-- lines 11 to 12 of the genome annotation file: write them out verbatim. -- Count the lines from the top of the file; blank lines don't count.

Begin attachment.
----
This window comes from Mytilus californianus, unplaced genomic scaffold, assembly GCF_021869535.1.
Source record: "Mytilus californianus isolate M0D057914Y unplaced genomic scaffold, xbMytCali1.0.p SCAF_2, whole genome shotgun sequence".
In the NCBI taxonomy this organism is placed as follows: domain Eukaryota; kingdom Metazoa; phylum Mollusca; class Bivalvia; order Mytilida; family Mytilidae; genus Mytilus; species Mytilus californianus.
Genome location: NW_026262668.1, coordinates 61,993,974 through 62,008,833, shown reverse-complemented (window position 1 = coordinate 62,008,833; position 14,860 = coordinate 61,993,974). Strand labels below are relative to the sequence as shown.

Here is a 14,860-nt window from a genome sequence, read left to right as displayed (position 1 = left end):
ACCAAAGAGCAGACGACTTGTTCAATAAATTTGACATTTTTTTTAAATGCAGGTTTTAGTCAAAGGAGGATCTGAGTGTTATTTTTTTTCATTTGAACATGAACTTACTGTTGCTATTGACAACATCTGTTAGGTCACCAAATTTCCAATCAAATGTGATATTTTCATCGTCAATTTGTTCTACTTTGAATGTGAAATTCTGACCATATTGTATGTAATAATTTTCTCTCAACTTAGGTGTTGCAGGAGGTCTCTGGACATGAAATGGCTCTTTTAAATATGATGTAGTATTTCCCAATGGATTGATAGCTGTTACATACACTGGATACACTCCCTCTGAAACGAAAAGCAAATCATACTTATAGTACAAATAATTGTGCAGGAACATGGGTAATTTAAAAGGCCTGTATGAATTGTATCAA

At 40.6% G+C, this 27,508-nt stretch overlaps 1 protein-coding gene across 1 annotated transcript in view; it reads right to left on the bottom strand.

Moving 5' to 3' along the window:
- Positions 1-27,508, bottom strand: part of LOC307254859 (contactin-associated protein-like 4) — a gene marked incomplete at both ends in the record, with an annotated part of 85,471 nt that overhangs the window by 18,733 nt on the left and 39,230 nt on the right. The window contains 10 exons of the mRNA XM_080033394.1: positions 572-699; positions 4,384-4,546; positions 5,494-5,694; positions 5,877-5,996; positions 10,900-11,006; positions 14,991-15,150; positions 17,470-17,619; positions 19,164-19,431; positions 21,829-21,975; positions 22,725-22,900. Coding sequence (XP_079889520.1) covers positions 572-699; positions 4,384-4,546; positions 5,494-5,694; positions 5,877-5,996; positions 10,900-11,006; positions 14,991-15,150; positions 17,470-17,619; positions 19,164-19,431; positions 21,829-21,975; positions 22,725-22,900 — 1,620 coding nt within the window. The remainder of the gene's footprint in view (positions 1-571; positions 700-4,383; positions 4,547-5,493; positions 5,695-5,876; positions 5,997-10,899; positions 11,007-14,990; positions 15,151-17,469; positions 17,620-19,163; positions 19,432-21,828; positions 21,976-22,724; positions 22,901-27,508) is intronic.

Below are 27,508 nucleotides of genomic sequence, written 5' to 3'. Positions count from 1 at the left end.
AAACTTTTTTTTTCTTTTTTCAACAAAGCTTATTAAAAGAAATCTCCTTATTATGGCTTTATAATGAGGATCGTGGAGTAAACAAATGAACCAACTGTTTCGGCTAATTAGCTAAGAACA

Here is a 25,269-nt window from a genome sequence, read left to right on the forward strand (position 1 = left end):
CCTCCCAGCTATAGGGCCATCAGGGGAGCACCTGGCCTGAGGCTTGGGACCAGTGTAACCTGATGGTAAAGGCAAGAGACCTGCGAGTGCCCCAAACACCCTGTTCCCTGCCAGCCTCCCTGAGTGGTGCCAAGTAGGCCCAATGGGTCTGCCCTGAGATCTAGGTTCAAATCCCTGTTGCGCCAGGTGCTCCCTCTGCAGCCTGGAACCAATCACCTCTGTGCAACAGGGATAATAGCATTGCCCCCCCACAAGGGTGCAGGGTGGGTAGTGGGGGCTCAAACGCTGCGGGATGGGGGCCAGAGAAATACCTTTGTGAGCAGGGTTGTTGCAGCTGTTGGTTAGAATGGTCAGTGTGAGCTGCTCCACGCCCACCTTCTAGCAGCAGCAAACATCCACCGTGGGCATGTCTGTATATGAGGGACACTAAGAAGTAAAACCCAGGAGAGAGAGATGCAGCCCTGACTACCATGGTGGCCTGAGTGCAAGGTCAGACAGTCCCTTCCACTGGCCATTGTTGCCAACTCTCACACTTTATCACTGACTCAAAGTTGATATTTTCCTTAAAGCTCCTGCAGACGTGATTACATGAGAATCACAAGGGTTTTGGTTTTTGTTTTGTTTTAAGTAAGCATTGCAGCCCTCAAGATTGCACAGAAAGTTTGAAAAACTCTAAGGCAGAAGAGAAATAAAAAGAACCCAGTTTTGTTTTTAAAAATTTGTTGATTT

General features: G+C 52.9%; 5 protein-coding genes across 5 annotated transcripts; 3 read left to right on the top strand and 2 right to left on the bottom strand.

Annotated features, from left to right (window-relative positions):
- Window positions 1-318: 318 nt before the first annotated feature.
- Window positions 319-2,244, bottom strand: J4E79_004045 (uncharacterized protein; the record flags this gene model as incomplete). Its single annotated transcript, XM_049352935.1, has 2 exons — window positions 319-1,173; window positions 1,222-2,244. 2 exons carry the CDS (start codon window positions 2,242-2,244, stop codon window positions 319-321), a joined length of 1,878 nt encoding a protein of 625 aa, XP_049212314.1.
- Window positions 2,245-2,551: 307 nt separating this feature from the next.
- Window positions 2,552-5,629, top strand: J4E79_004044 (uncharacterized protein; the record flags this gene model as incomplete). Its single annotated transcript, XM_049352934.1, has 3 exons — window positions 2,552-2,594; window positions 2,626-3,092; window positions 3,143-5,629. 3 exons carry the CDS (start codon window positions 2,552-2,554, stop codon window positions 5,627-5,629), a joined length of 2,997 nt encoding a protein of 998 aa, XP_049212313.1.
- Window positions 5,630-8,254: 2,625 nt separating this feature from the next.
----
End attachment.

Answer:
AAACTTTTTTTTTCTTTTTTCAACAAAGCTTATTAAAAGAAATCTCCTTATTATGGCTTTATAATGAGGATCGTGGAGTAAACAAATGAACCAACTGTTTCGGCTAATTAGCTAAGAACA

Here is a 25,269-nt window from a genome sequence, read left to right on the forward strand (position 1 = left end):